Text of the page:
Clubfoot is a type of birth defect that affects one in every 1,000 newborn babies. The term "clubfoot" refers to the position of one or both feet relative to the ankle; the foot is twisted out of position at a sharp angle in relation to the ankle, similar to the head of a golf club.
Clubfoot is not painful, but it is important to bring your child to see a physician for treatment. The deformity will not correct on its own.
The exact cause of clubfoot remains unknown.
The visible symptoms of clubfoot can be recognized almost immediately after birth; the foot is twisted downward and inward.
The clubfoot may be slightly smaller than the opposing foot and the calf muscles in the affected leg(s) are usually underdeveloped.
Clubfoot needs to be treated in order to prevent disability and difficulty walking in the future. The goal of clubfoot treatment is to move the foot into proper alignment.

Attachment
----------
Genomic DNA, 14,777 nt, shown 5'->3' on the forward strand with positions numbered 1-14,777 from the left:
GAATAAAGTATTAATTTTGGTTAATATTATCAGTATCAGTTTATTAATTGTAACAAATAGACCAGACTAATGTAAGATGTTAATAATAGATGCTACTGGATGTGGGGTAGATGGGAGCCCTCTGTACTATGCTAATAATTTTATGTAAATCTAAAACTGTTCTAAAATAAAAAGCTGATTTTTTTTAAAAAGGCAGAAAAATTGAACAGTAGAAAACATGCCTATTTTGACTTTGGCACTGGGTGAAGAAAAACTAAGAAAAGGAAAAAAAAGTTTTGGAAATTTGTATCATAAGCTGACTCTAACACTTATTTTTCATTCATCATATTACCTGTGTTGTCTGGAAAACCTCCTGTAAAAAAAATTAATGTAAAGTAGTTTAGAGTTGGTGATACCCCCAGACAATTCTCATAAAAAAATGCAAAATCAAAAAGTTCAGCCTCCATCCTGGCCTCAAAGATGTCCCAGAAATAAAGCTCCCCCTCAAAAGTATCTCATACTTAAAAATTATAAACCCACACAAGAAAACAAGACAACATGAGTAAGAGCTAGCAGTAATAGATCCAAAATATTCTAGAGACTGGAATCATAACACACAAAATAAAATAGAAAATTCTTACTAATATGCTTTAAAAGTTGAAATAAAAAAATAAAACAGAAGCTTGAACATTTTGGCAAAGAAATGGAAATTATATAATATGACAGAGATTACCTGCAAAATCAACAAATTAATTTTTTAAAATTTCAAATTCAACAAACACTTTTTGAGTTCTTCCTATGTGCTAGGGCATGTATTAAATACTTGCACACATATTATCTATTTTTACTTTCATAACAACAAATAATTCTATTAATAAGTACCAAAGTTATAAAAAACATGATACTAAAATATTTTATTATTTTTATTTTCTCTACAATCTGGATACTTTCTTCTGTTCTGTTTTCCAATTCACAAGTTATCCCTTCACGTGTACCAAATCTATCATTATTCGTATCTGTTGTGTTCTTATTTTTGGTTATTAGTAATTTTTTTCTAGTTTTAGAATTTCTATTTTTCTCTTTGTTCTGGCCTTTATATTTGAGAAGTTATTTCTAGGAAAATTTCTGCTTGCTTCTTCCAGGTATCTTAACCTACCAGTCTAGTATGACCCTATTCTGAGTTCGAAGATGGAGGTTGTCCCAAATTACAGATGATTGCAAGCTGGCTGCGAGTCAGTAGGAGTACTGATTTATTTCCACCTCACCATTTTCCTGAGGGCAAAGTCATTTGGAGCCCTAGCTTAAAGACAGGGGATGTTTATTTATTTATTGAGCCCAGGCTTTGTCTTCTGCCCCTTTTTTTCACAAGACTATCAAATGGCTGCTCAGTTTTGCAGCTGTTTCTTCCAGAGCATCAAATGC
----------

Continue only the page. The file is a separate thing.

Nonsurgical treatment of clubfoot can begin almost immediately after birth. Doctors begin by gently stretching the clubfoot and using a cast to hold it in the proper position. Every few weeks the cast is removed and the foot is stretched and recast. Once the foot reaches the proper position, special shoes or braces are used to keep the muscles in place.
Severe cases of clubfoot require surgical intervention. An orthopedic surgeon can adjust the tendons, ligaments, and joints in the foot and ankle to help move the foot into proper position. Following surgery, the child will need to wear a brace for about a year to prevent recurrence of the deformity.